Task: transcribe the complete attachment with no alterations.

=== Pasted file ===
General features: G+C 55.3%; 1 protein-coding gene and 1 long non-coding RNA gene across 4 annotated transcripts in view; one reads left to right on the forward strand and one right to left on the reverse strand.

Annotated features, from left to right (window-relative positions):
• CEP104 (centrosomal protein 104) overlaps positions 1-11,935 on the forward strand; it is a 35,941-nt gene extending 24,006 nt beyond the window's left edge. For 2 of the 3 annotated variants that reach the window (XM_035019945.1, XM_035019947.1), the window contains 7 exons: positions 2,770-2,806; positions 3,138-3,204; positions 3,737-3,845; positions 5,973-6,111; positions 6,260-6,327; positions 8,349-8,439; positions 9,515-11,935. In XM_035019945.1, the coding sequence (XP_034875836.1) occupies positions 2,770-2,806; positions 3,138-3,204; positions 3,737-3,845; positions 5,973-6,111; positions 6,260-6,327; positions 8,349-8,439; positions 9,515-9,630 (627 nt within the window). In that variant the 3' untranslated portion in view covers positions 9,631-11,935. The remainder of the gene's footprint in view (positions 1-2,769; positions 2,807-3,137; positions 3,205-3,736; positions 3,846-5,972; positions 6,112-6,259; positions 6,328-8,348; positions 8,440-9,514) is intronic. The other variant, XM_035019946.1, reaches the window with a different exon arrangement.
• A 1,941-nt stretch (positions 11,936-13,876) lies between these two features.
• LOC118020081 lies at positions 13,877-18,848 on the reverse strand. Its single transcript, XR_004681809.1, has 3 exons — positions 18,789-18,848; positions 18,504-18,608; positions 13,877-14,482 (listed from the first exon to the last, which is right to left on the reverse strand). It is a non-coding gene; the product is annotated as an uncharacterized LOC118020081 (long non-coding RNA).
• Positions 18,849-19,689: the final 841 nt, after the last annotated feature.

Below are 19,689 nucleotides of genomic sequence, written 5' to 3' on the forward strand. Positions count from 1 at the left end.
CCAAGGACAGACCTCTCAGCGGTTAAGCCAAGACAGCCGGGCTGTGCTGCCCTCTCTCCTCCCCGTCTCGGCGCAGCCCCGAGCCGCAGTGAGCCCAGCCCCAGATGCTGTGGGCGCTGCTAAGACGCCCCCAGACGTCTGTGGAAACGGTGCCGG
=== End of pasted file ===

General features: G+C 55.3%; 1 protein-coding gene and 1 long non-coding RNA gene across 4 annotated transcripts in view; one reads left to right on the forward strand and one right to left on the reverse strand.

Annotated features, from left to right (window-relative positions):
• CEP104 (centrosomal protein 104) overlaps positions 1-11,935 on the forward strand; it is a 35,941-nt gene extending 24,006 nt beyond the window's left edge. For 2 of the 3 annotated variants that reach the window (XM_035019945.1, XM_035019947.1), the window contains 7 exons: positions 2,770-2,806; positions 3,138-3,204; positions 3,737-3,845; positions 5,973-6,111; positions 6,260-6,327; positions 8,349-8,439; positions 9,515-11,935. In XM_035019945.1, the coding sequence (XP_034875836.1) occupies positions 2,770-2,806; positions 3,138-3,204; positions 3,737-3,845; positions 5,973-6,111; positions 6,260-6,327; positions 8,349-8,439; positions 9,515-9,630 (627 nt within the window). In that variant the 3' untranslated portion in view covers positions 9,631-11,935. The remainder of the gene's footprint in view (positions 1-2,769; positions 2,807-3,137; positions 3,205-3,736; positions 3,846-5,972; positions 6,112-6,259; positions 6,328-8,348; positions 8,440-9,514) is intronic. The other variant, XM_035019946.1, reaches the window with a different exon arrangement.
• A 1,941-nt stretch (positions 11,936-13,876) lies between these two features.
• LOC118020081 lies at positions 13,877-18,848 on the reverse strand. Its single transcript, XR_004681809.1, has 3 exons — positions 18,789-18,848; positions 18,504-18,608; positions 13,877-14,482 (listed from the first exon to the last, which is right to left on the reverse strand). It is a non-coding gene; the product is annotated as an uncharacterized LOC118020081 (long non-coding RNA).
• Positions 18,849-19,689: the final 841 nt, after the last annotated feature.

Below are 19,689 nucleotides of genomic sequence, written 5' to 3' on the forward strand. Positions count from 1 at the left end.
CCAAGGACAGACCTCTCAGCGGTTAAGCCAAGACAGCCGGGCTGTGCTGCCCTCTCTCCTCCCCGTCTCGGCGCAGCCCCGAGCCGCAGTGAGCCCAGCCCCAGATGCTGTGGGCGCTGCTAAGACGCCCCCAGACGTCTGTGGAAACGGTGCCGG